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A Lesson in Vengeance by Victoria Lee Review

Title: A Lesson in Vengeance

Author: Victoria Lee

First published August 3, 2021

369 pages, Hardcover

ISBN: 9780593305829 (ISBN10: 0593305825)

Rating: 3.59

Overview

Felicity Morrow is a senior at Dalloway School, where she once lost her girlfriend in a tragic accident. Returning to the school after a year away, Felicity is determined to focus on her studies and graduate.

But Dalloway’s eerie past refuses to be ignored. The school is rumored to be haunted by the spirits of five students, all of whom died mysteriously on the grounds.

Felicity knows that witchcraft is a part of the school’s history, and the new girl, Ellis Haley, is obsessed with it. Ellis is a seventeen-year-old prodigy novelist and a “method writer” who is determined to research the Dalloway Five for her next book.

When history starts to repeat itself, Felicity is forced to confront the dark secrets of Dalloway and her own past. Victoria Lee’s A Lesson in Vengeance is a gripping tale of obsession, witchcraft, and the darkness that lies within us all.

About the Author

Born and raised in Durham, North Carolina, Victoria Lee spent her formative years crafting eerie tales of specters and daydreaming about boarding school. Armed with a doctorate in psychology, she applies her expertise to scrutinize both imaginary personas and her own psyche.

Lee has penned A Lesson in Vengeance, The Fever King, and its follow-up, The Electric Heir. These days, she resides in New York City with her significant other, feline companion, and a dog with a sinister streak.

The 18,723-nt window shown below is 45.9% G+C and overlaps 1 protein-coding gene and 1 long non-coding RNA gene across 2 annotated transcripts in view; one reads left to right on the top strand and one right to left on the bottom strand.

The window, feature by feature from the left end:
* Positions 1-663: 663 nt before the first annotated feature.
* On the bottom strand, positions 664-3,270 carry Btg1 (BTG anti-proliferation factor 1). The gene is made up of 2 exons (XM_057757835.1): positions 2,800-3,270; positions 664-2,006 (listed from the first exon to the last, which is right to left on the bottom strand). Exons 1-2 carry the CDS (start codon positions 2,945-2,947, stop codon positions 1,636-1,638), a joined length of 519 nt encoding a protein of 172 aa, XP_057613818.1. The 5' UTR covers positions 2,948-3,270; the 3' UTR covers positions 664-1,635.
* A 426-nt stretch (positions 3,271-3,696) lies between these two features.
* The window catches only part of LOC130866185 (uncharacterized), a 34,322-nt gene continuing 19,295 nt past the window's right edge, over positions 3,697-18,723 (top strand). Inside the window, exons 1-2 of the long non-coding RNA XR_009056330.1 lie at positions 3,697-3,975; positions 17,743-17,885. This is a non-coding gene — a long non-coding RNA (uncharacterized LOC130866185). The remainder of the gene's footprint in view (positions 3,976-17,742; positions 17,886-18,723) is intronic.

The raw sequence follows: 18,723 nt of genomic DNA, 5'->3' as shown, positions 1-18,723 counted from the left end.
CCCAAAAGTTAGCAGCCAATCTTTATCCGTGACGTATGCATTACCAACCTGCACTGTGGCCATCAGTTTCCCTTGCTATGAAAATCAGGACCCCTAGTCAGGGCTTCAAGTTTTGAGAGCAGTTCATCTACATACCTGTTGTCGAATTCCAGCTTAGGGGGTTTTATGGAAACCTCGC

Editoral Review

Victoria Lee’s latest book, A Lesson in Vengeance, is a gripping psychological thriller that explores the dark and twisted side of teenage friendships. Lee is an American author who has previously penned The Fever King and The Electric Heir, both of which were critically acclaimed.

Her books often delve into complex themes and eccentric characters, and A Lesson in Vengeance is no different. The book is set in the prestigious Dalloway School, an elite institution for gifted teenage girls.

Felicity Morrow, a former student and now a published author, returns to Dalloway after being invited by her former roommate, the enigmatic and alluring Johanna Mason. Johanna has invited Felicity to help her write a book about the school’s dark history, which includes a series of unexplained deaths and disappearances.

But as Felicity gets deeper into the project, she realizes that both Johanna and the school have their own secrets, and she becomes embroiled in a dangerous game of cat and mouse. The plot of A Lesson in Vengeance is fast-paced and intense, and Lee’s writing is elegant and evocative.

The characters are multifaceted, and the reader is never quite sure who to trust. Felicity is a sympathetic protagonist, haunted by her own demons, and Johanna is a mesmerizing antagonist, with a dark past that slowly unfolds throughout the book.

The setting of the book, an isolated and Gothic boarding school, adds to the feeling of claustrophobia and unease. The novel confronts themes such as obsession, revenge, mental illness, and love, and does so with delicacy and nuance.

Lee’s exploration of toxic friendships, and the destructive nature of teenage cliques is particularly poignant. The way in which she weaves together past and present, reality and hallucinations, is impressive and adds to the book’s suspense.

However, A Lesson in Vengeance is not without its flaws. The book’s pacing occasionally feels rushed, with some revelations and twists feeling underdeveloped.

Additionally, the book’s resolution, while satisfying, is somewhat predictable. Despite these minor shortcomings, A Lesson in Vengeance is a compelling and engaging read.

The book will appeal to fans of Young Adult fiction, as well as to those who enjoy psychological thrillers. The novel combines the best of both genres, drawing readers in with its well-crafted characters and its intriguing setting.

Overall, A Lesson in Vengeance is a must-read for anyone who enjoys an intelligently written and thought-provoking book. The Washington Post gives it a rating of 4.5 out of 5.

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